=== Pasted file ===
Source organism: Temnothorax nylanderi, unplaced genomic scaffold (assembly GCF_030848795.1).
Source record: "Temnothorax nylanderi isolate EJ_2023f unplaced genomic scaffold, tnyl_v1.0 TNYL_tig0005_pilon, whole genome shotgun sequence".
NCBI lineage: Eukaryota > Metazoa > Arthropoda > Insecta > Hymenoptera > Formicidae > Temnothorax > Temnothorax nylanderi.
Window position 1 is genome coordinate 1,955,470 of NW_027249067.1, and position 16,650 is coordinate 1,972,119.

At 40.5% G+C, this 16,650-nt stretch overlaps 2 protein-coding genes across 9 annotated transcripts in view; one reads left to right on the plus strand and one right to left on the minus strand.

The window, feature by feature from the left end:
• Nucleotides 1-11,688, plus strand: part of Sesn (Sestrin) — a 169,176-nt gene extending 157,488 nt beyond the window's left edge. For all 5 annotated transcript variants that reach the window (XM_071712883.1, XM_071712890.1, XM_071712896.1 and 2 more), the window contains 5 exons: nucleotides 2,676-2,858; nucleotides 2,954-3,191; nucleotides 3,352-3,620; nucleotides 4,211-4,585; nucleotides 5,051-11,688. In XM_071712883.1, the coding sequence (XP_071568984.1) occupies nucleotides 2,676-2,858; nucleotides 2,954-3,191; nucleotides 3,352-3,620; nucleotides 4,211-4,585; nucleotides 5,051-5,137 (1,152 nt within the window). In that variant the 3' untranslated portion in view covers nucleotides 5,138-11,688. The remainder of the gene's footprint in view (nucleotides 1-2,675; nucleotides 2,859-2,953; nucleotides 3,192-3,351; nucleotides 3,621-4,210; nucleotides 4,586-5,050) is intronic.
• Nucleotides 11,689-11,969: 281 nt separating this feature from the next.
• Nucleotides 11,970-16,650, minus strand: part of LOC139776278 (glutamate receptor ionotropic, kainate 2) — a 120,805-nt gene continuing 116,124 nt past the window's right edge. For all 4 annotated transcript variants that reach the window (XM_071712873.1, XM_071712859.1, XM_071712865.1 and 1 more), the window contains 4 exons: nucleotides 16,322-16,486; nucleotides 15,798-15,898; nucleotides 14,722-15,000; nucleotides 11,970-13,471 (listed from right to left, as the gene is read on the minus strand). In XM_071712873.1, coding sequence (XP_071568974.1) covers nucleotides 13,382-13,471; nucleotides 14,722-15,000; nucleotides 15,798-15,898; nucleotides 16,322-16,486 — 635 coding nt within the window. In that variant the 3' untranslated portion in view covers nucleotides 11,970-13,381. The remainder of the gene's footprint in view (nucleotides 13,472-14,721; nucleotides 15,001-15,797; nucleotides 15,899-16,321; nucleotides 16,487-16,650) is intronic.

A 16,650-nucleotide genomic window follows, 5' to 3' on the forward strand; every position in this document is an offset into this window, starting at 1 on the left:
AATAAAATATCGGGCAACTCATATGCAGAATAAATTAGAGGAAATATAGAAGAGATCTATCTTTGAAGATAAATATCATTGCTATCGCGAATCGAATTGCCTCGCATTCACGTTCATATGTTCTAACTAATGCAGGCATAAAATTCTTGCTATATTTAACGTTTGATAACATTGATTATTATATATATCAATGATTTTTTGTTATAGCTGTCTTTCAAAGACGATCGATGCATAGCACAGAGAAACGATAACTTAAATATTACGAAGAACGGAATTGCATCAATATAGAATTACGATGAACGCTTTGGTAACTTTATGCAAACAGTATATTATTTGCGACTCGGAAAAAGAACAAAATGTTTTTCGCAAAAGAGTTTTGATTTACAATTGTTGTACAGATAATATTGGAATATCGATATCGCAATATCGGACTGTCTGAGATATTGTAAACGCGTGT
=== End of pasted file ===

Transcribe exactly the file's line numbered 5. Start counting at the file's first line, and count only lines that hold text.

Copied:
At 40.5% G+C, this 16,650-nt stretch overlaps 2 protein-coding genes across 9 annotated transcripts in view; one reads left to right on the plus strand and one right to left on the minus strand.